Does fear drive us?

June 11, 2012 at 12:35 pm 5 comments

In a word – yes, if you want to write a good hero story.  Fear is a response to danger.  It is a call to action.  The action you take could be heroic or cowardly.  That is where your light or dark side shows up.  But fear is an instinctual response to danger and thank goodness!  To be machine-like and not be able to respond with all the nuance of a human would be the end of us.

Fear tells us to push away from something that could harm us – it is the instinct to avoid pain, be it physical or psychological.  The positive response to fear is to get tough, prepare, build your resources, fortify, strategize, collect metrics – reshape the world to produce a better outcome.  This is the foundation of many hero movies.  The dark response to fear is to deny, blame others, avoid, self-protect.  Enter the coward.  Put both in your screenplay and watch how the emotion builds.  My favourite coward is Cypher from The Matrix.

Fear is the driving force in self-discipline which heroes need to develop in spades.  They look at impending doom  and decide to do whatever unpleasant task is required to change that outcome into something desirable.  Heroes exercise that just-do-it anyway muscle, and it is a muscle.  With practice s/he gets really good at it.

Delayed gratification is another crucial part of the fear-driven world.  Some thing are only earned after doing the hard work.  There is a famous marshmallow experiment where kids were told they could have a marshmallow now or two if they waited until a later time.  Some kids couldn’t wait.  (Incidentally they were not as successful in life).  Putting in effort for something you want later is grounded in an ability to plan for the future.  Placing yourself on a time line with a view of the past and the future is part of the fear driven world.  When you can use the past and picture the future that you want, you can endure lessor pain now for a greater gain later.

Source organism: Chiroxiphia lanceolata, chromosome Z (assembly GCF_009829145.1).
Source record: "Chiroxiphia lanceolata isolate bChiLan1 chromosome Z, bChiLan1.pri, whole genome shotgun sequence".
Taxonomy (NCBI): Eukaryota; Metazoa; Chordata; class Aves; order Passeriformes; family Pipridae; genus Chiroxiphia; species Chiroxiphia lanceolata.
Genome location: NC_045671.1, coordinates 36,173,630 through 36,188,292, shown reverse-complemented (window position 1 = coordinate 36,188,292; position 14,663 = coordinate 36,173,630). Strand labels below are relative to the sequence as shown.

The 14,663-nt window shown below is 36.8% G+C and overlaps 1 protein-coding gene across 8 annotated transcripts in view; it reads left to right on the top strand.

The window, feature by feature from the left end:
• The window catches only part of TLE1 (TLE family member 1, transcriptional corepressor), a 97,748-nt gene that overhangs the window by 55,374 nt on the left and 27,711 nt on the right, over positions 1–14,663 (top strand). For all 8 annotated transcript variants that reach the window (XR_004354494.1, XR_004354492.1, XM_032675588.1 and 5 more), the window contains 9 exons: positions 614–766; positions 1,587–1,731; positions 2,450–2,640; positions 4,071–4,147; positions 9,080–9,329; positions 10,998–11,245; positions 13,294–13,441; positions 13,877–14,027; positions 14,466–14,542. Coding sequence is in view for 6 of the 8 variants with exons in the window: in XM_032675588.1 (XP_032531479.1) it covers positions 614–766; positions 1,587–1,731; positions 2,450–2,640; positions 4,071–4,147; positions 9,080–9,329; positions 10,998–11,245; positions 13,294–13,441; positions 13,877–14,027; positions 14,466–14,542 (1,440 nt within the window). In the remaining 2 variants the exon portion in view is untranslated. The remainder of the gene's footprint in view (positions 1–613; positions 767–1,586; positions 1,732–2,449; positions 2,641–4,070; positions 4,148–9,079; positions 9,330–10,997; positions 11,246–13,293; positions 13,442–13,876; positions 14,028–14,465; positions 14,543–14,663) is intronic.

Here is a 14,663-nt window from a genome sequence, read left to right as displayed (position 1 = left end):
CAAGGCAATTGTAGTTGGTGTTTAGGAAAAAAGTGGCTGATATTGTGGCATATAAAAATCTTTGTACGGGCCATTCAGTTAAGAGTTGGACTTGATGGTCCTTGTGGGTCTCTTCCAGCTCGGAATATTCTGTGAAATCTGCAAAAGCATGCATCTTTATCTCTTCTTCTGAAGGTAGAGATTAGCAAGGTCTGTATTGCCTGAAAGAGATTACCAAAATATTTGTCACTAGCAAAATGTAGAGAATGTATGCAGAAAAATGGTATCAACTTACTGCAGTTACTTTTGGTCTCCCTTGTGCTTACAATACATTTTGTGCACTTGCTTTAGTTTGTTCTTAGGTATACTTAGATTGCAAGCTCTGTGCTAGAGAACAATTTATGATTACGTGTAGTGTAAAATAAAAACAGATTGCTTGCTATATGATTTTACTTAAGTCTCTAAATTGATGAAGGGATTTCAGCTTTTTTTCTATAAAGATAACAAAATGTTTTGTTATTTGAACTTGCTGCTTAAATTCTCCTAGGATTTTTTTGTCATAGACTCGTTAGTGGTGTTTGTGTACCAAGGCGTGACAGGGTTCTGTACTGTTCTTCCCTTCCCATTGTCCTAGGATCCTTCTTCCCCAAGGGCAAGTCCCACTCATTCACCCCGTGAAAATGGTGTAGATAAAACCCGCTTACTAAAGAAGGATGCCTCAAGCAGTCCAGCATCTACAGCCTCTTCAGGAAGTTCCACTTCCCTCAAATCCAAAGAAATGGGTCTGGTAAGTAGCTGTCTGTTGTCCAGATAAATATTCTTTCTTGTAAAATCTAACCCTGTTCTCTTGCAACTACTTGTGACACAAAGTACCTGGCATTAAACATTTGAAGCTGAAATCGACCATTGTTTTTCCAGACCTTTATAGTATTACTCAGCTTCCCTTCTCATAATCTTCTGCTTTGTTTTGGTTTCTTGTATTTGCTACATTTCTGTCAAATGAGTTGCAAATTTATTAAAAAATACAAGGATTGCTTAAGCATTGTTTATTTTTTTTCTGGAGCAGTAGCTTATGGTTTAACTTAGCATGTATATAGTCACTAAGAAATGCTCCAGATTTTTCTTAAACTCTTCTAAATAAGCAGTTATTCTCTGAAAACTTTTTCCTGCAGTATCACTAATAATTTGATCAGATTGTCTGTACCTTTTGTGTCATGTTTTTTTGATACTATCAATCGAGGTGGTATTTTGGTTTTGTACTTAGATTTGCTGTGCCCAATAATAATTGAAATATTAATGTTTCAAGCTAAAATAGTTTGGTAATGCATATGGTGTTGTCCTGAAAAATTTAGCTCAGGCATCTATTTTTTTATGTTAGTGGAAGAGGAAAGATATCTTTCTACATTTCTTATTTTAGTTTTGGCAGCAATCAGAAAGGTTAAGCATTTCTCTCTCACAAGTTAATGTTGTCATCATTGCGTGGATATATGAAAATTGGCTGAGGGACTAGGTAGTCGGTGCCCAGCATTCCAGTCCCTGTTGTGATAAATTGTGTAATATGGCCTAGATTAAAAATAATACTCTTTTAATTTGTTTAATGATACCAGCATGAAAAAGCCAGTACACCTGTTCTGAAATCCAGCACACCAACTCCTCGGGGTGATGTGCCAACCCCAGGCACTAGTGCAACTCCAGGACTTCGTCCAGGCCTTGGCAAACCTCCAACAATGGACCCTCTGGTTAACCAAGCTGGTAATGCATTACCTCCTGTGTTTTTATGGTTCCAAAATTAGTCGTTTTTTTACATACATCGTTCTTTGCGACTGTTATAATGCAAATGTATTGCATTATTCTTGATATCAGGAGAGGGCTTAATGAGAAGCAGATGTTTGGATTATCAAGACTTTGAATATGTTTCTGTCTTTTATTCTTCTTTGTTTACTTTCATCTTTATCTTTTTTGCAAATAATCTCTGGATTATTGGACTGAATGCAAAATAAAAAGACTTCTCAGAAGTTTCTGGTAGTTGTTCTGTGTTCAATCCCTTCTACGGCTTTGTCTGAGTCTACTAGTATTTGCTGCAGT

The key when using the fear factor is to make sure everyone is really clear on the real consequences of failure and the rewards of success.  The rewards have to outweigh the effort required.

In the face of fear we are also called to be self-sacrificing.  Bravery in the service of others develops your self-esteem.  The more agency we feel to push back the boundaries of our mortality, the more heroic we are.

These are the elements you want to put in a Hero story.

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Snow White and the Huntsman doesn’t do it Brave is a Virgin

5 Comments Add your own

  • 1. Lorne  |  June 12, 2012 at 8:32 am

    Kim: Your overview of the powerful role of fear in our lives is insightful. Beyond the reference to the hero narrative in books and film, you astutely point out the binary dimension of fear: The fact that fear can elicit either acts of courage or of cowardice depending on how we choose to respond. This insight is invariably missing in media hype about the perils of living in our fear-based world. Yes, there is a downside, but as you point out, fear can be a catalyst for positive action.
    Thanks for maing that point so well.
    Lorne

    Reply
  • 2. Sandeep Gupta  |  June 12, 2012 at 10:21 am

    Kim, please consider doing an ebook of a “complete set” of articles like this that cover the paradigm significantly — thematic I mean. Or at least a recommended list. For someone who would like to read the last two years, but can’t 🙂

    Sandeep

    Reply
    • 3. thevirginspromise  |  June 12, 2012 at 10:26 am

      That’s a great idea. I’ll think about that. There are some wonderful things being done with e-books that I’d like to experiment with. I could put together a series of articles I have written and fill in the areas to make it comprehensive. Hmmm. Stay tuned.

      Reply
  • 4. Sandeep  |  June 16, 2012 at 11:38 am

    Thanks. One more thing, how much would this article change, if the word “fear” was replaced by “courage,” just word for word?

    Reply
    • 5. thevirginspromise  |  June 25, 2012 at 9:34 pm

      Great question. Courage is the positive reaction to fear and cowardice is the shadow reaction. I used the word fear because I think of it as a neutral trigger that causes you to react with either courage or cowardice. Feeling fear is not a bad thing – it’s a motivator.

      Reply

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